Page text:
- Showing 3 posts filed under: Retribution [–], Theory [–] published between Feb 01, 2010 and Feb 28, 2010 [Show all]
Panel: Tribunals as restorative justice
from Erin Walrath's blog:
Just a day ago I attended a panel titled Tribunals as Restorative Justice. The purpose behind this attendance was to orient myself with the judicial side of tribunals. Technically, I would argue that there is not another side of tribunals but I am sure that others would disagree with me. (Assuming that some others see tribunals as a sort of a SA Truth and Reconciliation equal, though they are quite different).
The panel was a number of Korbel professors... with a range of knowledge regarding law, international law, and tribunals. Restorative justice was the primary concern. It incorporates a focus on victims, the harm done and the needs of those harmed, obligations and accountability, and participation of relevant stakeholders.
According to Susan Sharpe (in Restorative Justice: A Vision for Healing and Change) there is an aim to put key decisions in the hands of those most affected by crime, make justice more healing and, ideally, more transformative, and reduce the likelihood or future offenses. Restorative justice is more common in European court systems but it seems is making its way into the US, especially in juvenile cases... so I have heard.
To follow a true R.J. model then, the victim is involved in the process and feels heard and satisfied at the outcome, offenders must understand how their actions affect others and accept responsibility for them, outcomes must repair the harm done and address the reasons behind the offense, and both the victim and offender gain a sense of "closure".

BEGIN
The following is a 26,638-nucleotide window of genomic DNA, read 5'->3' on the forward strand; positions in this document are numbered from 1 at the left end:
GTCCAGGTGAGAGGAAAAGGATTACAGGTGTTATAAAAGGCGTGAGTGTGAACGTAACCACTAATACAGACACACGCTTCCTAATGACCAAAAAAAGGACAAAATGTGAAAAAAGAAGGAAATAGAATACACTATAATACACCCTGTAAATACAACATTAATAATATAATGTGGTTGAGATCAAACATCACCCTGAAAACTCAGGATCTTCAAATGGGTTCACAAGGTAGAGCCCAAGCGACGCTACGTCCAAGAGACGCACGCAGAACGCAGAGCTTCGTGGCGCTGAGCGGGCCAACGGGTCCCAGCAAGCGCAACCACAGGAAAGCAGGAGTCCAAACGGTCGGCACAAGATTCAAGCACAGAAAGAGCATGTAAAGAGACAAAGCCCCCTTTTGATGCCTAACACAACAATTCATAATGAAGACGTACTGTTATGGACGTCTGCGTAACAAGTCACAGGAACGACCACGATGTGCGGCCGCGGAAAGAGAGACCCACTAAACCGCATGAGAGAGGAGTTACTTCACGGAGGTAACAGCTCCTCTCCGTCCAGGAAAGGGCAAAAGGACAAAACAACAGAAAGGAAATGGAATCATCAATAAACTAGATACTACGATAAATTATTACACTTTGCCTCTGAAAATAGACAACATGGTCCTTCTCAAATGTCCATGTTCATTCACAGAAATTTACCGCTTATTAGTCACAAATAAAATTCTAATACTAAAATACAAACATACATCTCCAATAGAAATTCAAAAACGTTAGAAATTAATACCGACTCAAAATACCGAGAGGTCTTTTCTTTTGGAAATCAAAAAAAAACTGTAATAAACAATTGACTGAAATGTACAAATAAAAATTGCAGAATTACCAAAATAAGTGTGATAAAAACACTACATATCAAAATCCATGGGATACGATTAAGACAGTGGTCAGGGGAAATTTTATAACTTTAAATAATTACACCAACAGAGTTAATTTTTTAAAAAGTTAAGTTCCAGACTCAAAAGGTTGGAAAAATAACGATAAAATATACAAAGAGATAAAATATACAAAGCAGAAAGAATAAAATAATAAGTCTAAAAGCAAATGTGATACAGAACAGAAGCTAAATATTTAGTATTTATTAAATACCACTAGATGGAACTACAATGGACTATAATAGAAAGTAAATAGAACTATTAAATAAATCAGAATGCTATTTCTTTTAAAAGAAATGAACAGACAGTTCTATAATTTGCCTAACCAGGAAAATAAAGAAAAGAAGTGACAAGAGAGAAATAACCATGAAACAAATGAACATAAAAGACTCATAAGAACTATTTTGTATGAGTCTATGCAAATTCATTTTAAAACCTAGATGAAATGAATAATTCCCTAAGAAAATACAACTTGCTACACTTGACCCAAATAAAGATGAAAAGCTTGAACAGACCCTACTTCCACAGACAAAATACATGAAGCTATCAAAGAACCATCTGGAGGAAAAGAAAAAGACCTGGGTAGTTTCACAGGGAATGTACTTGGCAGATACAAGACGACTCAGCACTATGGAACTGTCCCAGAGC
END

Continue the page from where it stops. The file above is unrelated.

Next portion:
'Pizza thief' walks the line
From the Los Angeles Times article by Jack Leonard:
If he ever returns to prison, Jerry Dewayne Williams knows he'll probably never get out.
To stay clear of trouble, he has left behind the Compton neighborhood where police knew him and cut ties with friends from wilder days. Once a hard partyer, the 43-year-old says he prefers the company of a mystery novel or a "Law and Order" episode on television.
Williams is one of more than 14,000 felons who, under California's three-strikes law, face a possible life sentence if they commit another felony. But few, if any, grasp the reality of that threat better than Williams.
The world is not as it should be: Punitiveness as a response to societal change
....As a policy, three strikes does a lot more than provide harsher punishment. It also takes discretionary authority away from the judiciary, who traditionally have had the flexibility to vary sentences in response to judgements about the nature of crime, the victim and the offender. In the United States, studies showed a long-term trend toward increasing skepticism and lack of confidence in the legal authorities. This in turn had led to:
- A tendency to ignore judicial orders and the law;
- Greater tolerance of vigilantism or extralegal behaviour of citizens;
- Jury behaviour which nullifies the law.